Saturday, July 30, 2011

Cadence in Free Verse

Poetry may be based on the irregular rhythmic cadence or the recurrence, with variations, of phrases, images, and syntactical patterns rather than the conventional use of meter.
Rhyme may or may not be present in free verse, but when it is, it is used with great freedom. In conventional verse, the unit is the foot, or the line; in free verse the units are larger, sometimes being paragraphs or strophes. If the free verse unit is the line, as it is in Whitman, the line is determined by qualities of rhythm and thought rather than feet or syllabic count.

Such use of cadence as a basis for poetry is very old. The poetry of the Bible, particularly in the King James Version, which attempts to approximate the Hebrew cadences, rests on cadence and parallelism. The Psalms and The Song of Solomon are noted examples of free verse.

The Bride and the Bridegroom (Song of Solomon)
I have compared thee, O my love,
to a company of horses in Pharaoh's chariots.
Thy cheeks are comely with rows of jewels,
thy neck with chains of gold.
We will make thee borders of gold
with studs of silver.

Walt Whitman's Leaves of Grass was a major experiment in cadenced rather than metrical versification. The following lines are typical:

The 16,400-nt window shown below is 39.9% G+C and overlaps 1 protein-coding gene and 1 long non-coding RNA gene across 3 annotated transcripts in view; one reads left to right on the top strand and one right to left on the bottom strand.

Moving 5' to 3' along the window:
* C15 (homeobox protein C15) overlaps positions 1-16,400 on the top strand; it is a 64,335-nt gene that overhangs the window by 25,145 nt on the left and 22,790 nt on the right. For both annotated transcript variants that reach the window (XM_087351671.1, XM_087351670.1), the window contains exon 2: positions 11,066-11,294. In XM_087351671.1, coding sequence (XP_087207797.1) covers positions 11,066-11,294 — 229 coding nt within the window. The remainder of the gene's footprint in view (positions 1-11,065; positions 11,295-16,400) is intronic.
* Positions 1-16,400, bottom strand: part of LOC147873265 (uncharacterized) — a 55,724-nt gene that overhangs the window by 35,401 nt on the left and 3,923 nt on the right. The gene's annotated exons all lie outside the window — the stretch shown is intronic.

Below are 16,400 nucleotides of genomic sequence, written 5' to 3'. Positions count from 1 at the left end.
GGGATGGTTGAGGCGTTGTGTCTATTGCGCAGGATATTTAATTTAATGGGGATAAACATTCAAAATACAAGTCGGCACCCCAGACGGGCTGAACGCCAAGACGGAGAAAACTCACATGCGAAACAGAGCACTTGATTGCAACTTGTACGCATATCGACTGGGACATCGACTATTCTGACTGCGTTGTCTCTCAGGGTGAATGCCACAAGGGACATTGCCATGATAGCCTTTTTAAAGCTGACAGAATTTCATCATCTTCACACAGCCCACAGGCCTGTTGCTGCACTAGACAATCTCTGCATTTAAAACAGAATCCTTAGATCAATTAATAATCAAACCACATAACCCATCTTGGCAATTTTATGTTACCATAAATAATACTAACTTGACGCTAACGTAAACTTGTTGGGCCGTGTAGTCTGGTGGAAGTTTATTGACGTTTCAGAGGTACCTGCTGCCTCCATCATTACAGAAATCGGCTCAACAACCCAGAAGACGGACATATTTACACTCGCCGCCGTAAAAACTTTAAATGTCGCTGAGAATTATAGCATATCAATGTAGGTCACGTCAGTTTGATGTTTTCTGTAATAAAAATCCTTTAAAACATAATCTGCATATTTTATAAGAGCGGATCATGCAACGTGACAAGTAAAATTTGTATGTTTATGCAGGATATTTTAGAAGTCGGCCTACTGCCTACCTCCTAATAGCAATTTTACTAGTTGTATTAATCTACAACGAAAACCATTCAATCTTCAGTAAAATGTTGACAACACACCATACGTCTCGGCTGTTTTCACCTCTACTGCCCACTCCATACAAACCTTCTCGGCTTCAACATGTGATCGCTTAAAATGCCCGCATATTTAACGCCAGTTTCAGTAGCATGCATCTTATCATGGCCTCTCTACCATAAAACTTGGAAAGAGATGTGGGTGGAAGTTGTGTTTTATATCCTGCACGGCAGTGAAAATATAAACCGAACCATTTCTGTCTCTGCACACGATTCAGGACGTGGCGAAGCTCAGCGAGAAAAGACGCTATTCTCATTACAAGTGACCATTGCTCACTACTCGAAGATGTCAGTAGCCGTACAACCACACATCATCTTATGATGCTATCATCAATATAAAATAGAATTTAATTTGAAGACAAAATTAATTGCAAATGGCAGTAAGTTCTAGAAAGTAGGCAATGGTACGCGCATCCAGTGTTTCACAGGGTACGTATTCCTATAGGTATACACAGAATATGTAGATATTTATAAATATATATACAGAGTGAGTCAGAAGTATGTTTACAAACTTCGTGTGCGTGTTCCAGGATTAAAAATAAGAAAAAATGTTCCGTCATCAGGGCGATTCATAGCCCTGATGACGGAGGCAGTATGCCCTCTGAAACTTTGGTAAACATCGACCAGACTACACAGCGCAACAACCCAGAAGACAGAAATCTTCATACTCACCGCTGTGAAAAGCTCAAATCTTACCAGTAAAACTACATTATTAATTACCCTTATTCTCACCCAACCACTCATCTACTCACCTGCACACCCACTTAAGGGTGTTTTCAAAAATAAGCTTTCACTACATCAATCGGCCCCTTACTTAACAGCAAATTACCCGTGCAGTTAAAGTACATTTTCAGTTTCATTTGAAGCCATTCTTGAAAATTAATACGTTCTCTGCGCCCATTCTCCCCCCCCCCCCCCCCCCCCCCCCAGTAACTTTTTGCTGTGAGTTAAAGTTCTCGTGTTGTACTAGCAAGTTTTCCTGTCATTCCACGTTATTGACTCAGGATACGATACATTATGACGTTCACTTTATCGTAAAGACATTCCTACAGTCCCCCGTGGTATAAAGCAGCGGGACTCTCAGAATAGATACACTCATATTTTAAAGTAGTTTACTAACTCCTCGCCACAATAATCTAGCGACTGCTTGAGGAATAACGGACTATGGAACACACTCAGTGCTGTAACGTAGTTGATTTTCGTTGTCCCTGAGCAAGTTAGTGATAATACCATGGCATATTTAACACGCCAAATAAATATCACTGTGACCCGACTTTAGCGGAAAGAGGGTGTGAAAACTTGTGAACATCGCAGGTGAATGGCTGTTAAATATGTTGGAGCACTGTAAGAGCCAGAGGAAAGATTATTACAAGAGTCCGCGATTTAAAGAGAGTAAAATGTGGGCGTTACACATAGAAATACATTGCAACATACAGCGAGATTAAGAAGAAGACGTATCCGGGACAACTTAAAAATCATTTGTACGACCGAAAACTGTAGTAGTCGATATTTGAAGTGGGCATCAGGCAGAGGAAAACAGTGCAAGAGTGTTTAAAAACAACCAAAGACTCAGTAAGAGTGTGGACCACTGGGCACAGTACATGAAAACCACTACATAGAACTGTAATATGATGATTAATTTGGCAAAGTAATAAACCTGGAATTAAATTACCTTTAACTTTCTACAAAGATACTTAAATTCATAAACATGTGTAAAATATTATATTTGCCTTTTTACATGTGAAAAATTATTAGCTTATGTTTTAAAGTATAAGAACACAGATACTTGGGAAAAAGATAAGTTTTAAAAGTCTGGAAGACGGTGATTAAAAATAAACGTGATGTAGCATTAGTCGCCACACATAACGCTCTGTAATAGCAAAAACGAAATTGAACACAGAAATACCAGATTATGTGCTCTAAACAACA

All truths wait in all things
They neither hasten their own delivery nor resist it,
They do not need the obstetric forceps of the surgeon.

Matthew Arnold sometimes used free verse, notably in Dover Beach.

Ah, love, let us be true
To one another! for the world, which seems
To lie before us like a land of dreams,
So various, so beautiful, so new,
Hath really neither joy, nor love, nor light,
Nor certitude, nor peace, nor help for pain;
And we are here as on a darkling plain
Swept with confused alarms of struggle and flight,
Where ignorant armies clash by night. 

But it was the French poets of the late nineteenth century --Rimbaud, Laforgue, Viele-Griffln, and others--who, in their revolt against the tyranny of strict French versification, established the Vers libre movement, from which the name free verse comes.